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Aspirations in rural Pakistan: An empirical analysis

Author

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  • Kosec, Katrina
  • Hameed, Madeeha
  • Hausladen, Stephanie

Abstract

To examine aspirations in rural Pakistan, we carried out an aspirations module with almost 5,000 individuals as part of a comprehensive household survey. Using respondents’ answers to questions about their aspirations in four dimensions (income, wealth, education, and social status), we constructed an index similar to those used by Beaman et al. (2012) and Bernard and Seyoum Taffesse (2012) to measure aspirations levels. Specifically, respondents were asked to report the level of personal income they would like to achieve, the level (value) of assets they would like to achieve, the level of education they would like a child of their same gender to achieve (re-coded as desired years of education), and the level of social status they would like to achieve (on a 10-step ladder of possibilities). An individual’s index score is increasing in their desired levels of achievement in these four dimensions

Suggested Citation

  • Kosec, Katrina & Hameed, Madeeha & Hausladen, Stephanie, 2012. "Aspirations in rural Pakistan: An empirical analysis," PSSP working papers 9, International Food Policy Research Institute (IFPRI).
  • Handle: RePEc:fpr:psspwp:9
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    References listed on IDEAS

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    1. Borgers, Tilman & Sarin, Rajiv, 2000. "Naive Reinforcement Learning with Endogenous Aspirations," International Economic Review, Department of Economics, University of Pennsylvania and Osaka University Institute of Social and Economic Research Association, vol. 41(4), pages 921-950, November.
    2. Margo Coleman & Thomas DeLeire, 2003. "An Economic Model of Locus of Control and the Human Capital Investment Decision," Journal of Human Resources, University of Wisconsin Press, vol. 38(3).
    3. Bernard, Tanguy & Taffesse, Alemayehu Seyoum, 2012. "Measuring aspirations: Discussion and example from Ethiopia:," ESSP working papers 47, International Food Policy Research Institute (IFPRI).
    4. Dixon, Huw David, 2000. "Keeping up with the Joneses: competition and the evolution of collusion," Journal of Economic Behavior & Organization, Elsevier, vol. 43(2), pages 223-238, October.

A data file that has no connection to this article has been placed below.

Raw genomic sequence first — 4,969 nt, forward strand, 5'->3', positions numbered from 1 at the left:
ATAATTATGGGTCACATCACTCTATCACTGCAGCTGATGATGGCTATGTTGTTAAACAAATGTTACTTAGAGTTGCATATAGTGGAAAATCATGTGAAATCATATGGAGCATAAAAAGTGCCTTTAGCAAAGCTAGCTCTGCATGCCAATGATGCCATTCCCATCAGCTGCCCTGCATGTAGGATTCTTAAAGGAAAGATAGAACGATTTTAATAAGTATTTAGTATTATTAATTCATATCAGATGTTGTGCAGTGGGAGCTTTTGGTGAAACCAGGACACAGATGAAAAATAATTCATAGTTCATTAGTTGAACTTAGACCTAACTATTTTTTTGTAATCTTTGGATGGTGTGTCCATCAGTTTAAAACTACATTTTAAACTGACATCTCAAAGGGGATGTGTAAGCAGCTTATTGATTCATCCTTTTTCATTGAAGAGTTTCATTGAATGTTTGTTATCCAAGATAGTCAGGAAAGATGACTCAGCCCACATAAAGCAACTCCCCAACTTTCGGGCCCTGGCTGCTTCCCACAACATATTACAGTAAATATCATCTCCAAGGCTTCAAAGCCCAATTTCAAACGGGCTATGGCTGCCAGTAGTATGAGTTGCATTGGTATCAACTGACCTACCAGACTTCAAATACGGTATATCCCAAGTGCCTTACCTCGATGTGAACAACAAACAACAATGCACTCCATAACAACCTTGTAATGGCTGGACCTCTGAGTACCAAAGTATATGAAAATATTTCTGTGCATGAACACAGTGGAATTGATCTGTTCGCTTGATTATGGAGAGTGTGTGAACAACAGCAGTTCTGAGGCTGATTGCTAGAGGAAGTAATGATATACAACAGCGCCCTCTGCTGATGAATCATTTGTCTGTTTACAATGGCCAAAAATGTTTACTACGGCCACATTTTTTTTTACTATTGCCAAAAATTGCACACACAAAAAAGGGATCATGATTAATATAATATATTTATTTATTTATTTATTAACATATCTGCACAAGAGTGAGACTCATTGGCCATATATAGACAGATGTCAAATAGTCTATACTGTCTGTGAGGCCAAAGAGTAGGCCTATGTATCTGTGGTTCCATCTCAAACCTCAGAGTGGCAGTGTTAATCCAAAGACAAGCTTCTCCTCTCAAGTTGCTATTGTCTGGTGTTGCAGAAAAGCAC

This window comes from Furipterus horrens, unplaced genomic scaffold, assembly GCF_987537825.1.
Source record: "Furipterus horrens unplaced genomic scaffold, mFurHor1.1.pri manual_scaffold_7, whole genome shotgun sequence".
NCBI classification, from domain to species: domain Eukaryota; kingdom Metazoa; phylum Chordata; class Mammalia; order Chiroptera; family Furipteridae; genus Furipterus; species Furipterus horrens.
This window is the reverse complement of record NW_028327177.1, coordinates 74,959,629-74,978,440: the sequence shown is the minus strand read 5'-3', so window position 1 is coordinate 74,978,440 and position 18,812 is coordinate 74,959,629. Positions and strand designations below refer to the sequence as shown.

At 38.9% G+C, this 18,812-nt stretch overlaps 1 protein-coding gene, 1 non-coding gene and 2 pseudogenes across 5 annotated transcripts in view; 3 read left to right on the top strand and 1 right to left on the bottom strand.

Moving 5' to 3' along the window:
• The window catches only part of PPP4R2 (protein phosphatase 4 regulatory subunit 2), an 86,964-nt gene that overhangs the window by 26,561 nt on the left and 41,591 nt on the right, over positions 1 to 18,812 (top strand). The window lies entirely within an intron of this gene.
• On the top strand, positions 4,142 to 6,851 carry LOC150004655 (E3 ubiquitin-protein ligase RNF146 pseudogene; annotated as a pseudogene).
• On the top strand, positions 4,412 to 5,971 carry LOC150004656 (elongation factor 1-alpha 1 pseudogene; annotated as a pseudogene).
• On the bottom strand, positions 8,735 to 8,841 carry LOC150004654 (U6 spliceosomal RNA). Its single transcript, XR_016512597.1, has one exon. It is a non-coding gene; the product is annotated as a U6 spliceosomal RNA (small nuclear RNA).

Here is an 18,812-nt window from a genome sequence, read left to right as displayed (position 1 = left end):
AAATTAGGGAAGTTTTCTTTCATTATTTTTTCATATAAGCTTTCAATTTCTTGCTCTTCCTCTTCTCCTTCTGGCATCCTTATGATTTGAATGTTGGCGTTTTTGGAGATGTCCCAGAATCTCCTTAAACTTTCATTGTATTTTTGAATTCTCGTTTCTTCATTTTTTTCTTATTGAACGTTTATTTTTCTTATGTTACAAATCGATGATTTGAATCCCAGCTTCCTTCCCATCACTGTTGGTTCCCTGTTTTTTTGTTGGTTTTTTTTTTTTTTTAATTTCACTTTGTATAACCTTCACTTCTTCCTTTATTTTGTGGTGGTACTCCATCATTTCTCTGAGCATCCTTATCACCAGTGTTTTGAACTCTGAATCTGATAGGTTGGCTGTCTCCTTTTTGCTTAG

5. Robert Jensen, 2007. "The Digital Provide: Information (Technology), Market Performance, and Welfare in the South Indian Fisheries Sector," The Quarterly Journal of Economics, Oxford University Press, vol. 122(3), pages 879-924.
    6. Macours, Karen & Vakis, Renos, 2009. "Changing households'investments and aspirations through social interactions : evidence from a randomized transfer program," Policy Research Working Paper Series 5137, The World Bank.
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    Citations

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    Cited by:

    1. Mekonnen, Daniel & Gerber, Nicolas, 2015. "The Effect of Aspirations on Agricultural Innovations in Rural Ethiopia," 2015 Conference, August 9-14, 2015, Milan, Italy 211680, International Association of Agricultural Economists.
    2. Gulati, Kajal & Ward, Patrick & Lybbert, Travis & Spielman, David, 2016. "Intrahousehold valuation, preference heterogeneity, and demand of an agricultural technology in Bihar, India," 2016 Annual Meeting, July 31-August 2, 2016, Boston, Massachusetts 236280, Agricultural and Applied Economics Association.
    3. Daniel Ayalew Mekonnen & Nicolas Gerber, 2017. "Aspirations and food security in rural Ethiopia," Food Security: The Science, Sociology and Economics of Food Production and Access to Food, Springer;The International Society for Plant Pathology, vol. 9(2), pages 371-385, April.
    4. Houssou, Nazaire & Chapoto, Anthony & Asante-Addo, Collins, 2016. "Farm transition and indigenous growth: The rise to medium- and large-scale farming in Ghana:," IFPRI discussion papers 1499, International Food Policy Research Institute (IFPRI).
    5. Adeel, Muhammad & Anthony G.O., Yeh & Zhang, Feng, 2013. "Gender, mobility and travel behavior in Pakistan: Analysis of 2007 Time Use Survey," MPRA Paper 55474, University Library of Munich, Germany, revised 14 Apr 2014.

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